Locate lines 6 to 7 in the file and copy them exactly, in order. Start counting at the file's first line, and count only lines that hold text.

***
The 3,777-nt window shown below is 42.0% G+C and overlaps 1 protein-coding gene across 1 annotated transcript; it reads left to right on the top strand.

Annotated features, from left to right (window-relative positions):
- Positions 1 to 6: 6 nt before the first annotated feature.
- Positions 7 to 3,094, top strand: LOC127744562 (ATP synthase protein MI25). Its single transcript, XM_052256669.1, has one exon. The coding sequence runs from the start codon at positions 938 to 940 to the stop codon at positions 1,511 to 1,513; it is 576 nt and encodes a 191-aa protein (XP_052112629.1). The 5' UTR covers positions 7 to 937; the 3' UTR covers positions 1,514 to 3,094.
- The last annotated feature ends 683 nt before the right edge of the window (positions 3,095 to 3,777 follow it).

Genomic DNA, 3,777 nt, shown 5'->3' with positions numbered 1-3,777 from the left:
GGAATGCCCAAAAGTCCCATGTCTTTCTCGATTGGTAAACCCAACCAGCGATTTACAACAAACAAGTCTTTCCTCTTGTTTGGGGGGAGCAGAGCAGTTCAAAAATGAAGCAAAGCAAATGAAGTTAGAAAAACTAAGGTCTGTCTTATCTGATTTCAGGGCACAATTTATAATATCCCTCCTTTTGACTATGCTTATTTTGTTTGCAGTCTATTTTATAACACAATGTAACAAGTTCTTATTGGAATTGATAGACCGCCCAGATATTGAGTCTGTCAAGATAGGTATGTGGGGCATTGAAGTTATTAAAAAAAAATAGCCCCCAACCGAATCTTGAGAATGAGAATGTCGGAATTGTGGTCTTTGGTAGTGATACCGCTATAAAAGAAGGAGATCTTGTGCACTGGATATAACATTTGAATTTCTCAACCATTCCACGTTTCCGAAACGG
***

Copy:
Genomic DNA, 3,777 nt, shown 5'->3' with positions numbered 1-3,777 from the left:
GGAATGCCCAAAAGTCCCATGTCTTTCTCGATTGGTAAACCCAACCAGCGATTTACAACAAACAAGTCTTTCCTCTTGTTTGGGGGGAGCAGAGCAGTTCAAAAATGAAGCAAAGCAAATGAAGTTAGAAAAACTAAGGTCTGTCTTATCTGATTTCAGGGCACAATTTATAATATCCCTCCTTTTGACTATGCTTATTTTGTTTGCAGTCTATTTTATAACACAATGTAACAAGTTCTTATTGGAATTGATAGACCGCCCAGATATTGAGTCTGTCAAGATAGGTATGTGGGGCATTGAAGTTATTAAAAAAAAATAGCCCCCAACCGAATCTTGAGAATGAGAATGTCGGAATTGTGGTCTTTGGTAGTGATACCGCTATAAAAGAAGGAGATCTTGTGCACTGGATATAACATTTGAATTTCTCAACCATTCCACGTTTCCGAAACGG